• John Williams
Part of the Critical Issues book series (CRTI)


In The Prelude Book IV the poet looks out across a lake from a ‘sheltered coppice’. He is alone; even his dog has gone. In the silence, it seems, he hears the breathing of Nature itself:


The mountain heights were slowly overspread

With darkness, and before a rippling breeze

The long lake lengthened out its hoary line

And in the sheltered coppice where I sate

Around me, from among the hazel leaves —

Now here, now there, stirred by the straggling wind —

Came intermittingly a breath-like sound

A respiration short and quick, which oft

Yea, might I say, again and yet again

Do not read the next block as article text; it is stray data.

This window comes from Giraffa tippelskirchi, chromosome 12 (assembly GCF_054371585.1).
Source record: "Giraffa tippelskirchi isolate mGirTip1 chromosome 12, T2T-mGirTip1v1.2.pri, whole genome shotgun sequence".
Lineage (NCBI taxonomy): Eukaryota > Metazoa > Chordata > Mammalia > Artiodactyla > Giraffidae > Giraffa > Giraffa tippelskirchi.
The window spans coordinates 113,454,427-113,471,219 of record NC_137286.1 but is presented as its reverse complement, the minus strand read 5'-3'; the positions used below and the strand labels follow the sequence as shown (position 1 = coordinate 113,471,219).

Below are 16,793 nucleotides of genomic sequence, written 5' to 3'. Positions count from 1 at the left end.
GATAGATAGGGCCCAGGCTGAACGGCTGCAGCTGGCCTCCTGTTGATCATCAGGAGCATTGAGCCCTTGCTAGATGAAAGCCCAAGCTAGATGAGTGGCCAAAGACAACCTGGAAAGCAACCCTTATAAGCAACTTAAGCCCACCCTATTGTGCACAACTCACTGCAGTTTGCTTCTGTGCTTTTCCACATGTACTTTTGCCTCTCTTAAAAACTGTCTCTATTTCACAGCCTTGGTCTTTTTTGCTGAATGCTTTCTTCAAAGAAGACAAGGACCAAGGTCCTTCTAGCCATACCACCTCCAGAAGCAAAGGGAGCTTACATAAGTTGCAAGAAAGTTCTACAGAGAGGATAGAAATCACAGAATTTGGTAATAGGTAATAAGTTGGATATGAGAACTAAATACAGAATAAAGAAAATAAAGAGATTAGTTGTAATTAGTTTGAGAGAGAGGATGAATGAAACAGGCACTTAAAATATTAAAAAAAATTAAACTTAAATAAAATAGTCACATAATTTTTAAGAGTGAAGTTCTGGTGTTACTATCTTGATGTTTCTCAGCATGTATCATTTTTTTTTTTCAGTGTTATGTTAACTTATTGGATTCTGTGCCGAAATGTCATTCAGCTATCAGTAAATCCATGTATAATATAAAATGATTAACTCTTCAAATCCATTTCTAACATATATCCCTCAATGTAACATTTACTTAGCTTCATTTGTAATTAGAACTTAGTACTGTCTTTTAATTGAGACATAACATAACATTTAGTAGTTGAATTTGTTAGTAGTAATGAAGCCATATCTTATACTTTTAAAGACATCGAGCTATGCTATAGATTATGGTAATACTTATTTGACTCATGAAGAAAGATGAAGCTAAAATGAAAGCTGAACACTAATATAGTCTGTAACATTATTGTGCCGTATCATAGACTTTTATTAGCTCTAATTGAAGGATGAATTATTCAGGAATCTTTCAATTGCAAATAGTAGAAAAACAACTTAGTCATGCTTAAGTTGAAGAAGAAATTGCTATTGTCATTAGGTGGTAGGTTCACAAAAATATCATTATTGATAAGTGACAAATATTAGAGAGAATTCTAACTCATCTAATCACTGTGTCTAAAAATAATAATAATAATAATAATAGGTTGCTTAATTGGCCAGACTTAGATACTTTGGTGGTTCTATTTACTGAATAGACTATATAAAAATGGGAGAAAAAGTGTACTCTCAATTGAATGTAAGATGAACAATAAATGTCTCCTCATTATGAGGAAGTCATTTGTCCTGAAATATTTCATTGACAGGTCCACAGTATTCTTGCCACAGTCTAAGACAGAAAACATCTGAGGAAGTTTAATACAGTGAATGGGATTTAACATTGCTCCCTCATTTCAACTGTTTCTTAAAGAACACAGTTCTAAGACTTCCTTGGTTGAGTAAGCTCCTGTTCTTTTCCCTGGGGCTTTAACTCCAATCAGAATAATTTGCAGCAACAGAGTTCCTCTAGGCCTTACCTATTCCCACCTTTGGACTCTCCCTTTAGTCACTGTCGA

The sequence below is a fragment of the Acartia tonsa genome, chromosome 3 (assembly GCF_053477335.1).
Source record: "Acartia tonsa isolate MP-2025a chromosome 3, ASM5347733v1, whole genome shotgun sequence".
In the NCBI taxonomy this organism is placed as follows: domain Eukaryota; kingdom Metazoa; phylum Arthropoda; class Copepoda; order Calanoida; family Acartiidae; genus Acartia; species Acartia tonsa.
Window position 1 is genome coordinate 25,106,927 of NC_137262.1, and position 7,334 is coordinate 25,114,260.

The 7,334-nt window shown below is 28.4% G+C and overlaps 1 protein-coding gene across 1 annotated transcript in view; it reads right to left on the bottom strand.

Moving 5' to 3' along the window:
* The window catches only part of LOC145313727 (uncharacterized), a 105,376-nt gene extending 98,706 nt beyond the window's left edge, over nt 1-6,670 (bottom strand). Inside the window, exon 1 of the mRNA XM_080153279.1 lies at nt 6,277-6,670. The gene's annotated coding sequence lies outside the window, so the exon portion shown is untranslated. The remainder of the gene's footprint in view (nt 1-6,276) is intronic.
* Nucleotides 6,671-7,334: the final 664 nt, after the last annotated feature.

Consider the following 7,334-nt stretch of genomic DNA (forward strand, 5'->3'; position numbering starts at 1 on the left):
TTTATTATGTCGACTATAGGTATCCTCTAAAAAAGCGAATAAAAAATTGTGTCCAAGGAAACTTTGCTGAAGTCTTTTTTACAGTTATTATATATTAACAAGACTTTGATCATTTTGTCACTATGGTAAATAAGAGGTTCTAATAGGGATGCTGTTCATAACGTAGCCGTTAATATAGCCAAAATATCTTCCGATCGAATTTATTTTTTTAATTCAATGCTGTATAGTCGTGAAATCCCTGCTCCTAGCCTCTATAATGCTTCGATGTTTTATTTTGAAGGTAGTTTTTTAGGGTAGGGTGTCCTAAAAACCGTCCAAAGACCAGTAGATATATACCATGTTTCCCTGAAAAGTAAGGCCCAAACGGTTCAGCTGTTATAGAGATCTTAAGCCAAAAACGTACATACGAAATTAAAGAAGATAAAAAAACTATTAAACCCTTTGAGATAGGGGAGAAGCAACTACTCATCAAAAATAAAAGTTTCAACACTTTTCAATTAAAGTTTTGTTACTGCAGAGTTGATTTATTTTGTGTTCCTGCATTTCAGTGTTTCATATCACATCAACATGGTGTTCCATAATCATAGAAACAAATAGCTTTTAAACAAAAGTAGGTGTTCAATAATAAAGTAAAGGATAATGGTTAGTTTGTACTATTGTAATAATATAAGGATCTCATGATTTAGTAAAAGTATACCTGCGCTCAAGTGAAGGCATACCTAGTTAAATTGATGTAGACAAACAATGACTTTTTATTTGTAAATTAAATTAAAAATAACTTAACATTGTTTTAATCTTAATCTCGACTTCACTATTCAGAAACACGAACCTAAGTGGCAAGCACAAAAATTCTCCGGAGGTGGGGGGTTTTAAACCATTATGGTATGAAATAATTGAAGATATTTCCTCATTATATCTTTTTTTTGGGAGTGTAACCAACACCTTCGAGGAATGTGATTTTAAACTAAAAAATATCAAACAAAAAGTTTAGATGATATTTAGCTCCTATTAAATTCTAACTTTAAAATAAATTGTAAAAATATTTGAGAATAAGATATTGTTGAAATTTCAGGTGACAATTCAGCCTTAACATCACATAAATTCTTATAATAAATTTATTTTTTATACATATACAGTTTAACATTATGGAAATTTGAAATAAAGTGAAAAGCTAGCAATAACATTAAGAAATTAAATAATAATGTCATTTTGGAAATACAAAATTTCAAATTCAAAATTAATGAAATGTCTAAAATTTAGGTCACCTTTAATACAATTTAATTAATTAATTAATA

Mistaking for the panting of my dog

The off-and-on companion of my walk

I turned my head to look if he were there.

(Prelude IV, 134, 168–80)


Literary History Public Road Mountain Height Romantic Poet Barren Silence 
These keywords were added by machine and not by the authors. This process is experimental and the keywords may be updated as the learning algorithm improves.


Unable to display preview. Download preview PDF.

Unable to display preview. Download preview PDF.


  1. 1.
    Jerome J. McGann, The Romantic Ideology: A Critical Investigation ( Chicago and London: University of Chicago Press, 1983 ), p. 90.Google Scholar
  2. 2.
    Ralph Pite, Review of Wordsworth: A Life, by Juliet Barker (Viking, 2000), in The Times Higher Education Supplement, 24 August 2001, p. 24.Google Scholar

Copyright information

© John Williams 2002

Authors and Affiliations

  • John Williams

There are no affiliations available

Personalised recommendations